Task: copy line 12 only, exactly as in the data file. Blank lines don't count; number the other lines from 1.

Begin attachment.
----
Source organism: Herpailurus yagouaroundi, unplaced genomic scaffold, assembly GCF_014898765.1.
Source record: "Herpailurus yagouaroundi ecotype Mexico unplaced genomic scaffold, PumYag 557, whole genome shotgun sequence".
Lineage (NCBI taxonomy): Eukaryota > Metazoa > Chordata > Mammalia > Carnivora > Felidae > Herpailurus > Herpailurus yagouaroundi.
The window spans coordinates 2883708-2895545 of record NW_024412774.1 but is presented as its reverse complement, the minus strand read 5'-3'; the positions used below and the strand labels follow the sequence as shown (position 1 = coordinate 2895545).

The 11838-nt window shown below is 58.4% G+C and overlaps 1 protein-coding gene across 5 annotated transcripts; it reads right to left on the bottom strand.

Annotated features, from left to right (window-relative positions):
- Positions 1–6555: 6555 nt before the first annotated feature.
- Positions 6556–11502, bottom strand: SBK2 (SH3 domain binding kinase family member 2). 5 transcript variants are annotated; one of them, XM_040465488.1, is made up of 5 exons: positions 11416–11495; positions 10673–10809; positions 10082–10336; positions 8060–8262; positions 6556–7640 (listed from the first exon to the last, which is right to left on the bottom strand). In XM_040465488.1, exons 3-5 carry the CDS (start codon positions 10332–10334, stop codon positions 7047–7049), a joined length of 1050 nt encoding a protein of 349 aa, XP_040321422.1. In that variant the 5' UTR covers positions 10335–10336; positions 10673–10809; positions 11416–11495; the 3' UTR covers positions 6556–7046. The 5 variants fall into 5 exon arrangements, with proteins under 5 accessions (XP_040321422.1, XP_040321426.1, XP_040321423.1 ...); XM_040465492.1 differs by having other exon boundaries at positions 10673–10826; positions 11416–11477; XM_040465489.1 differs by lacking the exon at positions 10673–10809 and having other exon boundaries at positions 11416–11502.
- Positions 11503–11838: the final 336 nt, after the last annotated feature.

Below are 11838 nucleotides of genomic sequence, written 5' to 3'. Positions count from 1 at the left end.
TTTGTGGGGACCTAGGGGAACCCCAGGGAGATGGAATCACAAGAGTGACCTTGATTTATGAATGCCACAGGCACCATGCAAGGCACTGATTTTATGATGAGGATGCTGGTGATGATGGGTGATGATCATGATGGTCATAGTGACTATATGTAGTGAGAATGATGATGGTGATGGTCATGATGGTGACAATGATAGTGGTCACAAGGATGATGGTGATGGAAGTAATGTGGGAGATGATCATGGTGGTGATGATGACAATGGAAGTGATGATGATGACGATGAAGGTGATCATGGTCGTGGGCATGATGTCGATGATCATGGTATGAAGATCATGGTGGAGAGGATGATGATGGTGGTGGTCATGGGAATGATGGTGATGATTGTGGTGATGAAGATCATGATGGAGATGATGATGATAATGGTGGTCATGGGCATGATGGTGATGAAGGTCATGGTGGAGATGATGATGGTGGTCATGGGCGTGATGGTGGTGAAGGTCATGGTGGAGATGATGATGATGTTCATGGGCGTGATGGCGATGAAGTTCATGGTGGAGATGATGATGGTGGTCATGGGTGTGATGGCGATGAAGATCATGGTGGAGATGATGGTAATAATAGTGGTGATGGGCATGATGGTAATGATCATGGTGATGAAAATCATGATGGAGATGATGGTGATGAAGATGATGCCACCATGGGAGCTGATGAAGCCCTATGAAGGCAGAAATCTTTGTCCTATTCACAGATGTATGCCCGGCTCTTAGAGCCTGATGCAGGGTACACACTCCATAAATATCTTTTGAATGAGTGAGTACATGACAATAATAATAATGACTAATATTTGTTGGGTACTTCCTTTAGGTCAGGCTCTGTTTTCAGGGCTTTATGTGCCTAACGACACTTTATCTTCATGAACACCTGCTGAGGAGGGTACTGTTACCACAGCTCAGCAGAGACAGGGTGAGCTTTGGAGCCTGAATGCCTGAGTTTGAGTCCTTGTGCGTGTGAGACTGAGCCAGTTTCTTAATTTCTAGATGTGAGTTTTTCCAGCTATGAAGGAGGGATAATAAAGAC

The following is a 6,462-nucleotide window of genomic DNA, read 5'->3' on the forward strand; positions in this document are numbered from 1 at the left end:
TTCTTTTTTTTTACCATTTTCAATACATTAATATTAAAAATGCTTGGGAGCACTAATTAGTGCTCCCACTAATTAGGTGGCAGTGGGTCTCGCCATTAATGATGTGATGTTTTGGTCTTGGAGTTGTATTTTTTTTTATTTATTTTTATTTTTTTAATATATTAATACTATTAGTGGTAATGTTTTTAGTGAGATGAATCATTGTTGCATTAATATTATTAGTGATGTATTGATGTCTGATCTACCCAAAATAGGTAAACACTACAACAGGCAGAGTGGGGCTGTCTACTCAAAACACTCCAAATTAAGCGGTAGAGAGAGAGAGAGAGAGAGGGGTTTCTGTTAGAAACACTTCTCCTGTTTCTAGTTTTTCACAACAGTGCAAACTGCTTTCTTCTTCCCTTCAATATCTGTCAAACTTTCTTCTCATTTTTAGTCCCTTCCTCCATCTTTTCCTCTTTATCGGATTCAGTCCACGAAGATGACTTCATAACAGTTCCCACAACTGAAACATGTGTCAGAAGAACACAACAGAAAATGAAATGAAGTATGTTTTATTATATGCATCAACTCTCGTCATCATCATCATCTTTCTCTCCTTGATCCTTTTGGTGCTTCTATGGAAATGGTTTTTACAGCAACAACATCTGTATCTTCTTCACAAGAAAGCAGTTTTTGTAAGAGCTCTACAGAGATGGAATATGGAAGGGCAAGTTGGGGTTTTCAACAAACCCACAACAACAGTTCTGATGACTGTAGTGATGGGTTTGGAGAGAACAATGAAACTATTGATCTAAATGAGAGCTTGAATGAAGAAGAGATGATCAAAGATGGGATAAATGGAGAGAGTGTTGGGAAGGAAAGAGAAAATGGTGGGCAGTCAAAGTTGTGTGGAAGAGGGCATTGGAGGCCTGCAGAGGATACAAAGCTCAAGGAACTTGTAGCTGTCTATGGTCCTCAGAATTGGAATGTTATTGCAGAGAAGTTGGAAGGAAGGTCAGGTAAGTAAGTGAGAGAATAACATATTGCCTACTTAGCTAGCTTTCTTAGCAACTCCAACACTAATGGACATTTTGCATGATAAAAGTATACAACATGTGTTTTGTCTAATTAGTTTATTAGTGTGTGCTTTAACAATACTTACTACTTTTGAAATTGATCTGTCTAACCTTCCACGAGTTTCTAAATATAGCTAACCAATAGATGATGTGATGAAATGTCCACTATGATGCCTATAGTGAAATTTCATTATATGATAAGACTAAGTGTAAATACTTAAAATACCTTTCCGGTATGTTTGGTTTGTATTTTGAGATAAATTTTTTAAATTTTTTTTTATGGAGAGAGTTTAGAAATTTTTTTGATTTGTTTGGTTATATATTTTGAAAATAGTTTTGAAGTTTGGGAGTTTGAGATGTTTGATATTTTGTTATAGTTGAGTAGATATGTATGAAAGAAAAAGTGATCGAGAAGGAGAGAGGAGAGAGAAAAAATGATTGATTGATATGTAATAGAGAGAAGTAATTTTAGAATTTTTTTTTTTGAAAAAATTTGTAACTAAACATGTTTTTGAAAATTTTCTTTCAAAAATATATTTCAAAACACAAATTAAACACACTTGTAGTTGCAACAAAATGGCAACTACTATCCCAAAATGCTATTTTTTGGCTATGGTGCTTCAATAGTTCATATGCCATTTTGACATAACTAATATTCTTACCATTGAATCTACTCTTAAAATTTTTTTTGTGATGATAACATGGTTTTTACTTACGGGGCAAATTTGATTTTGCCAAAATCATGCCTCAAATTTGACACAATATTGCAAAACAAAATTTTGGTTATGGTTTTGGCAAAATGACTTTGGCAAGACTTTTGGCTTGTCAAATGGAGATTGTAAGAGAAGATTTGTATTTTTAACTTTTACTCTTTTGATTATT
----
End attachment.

The following is a 6,462-nucleotide window of genomic DNA, read 5'->3' on the forward strand; positions in this document are numbered from 1 at the left end: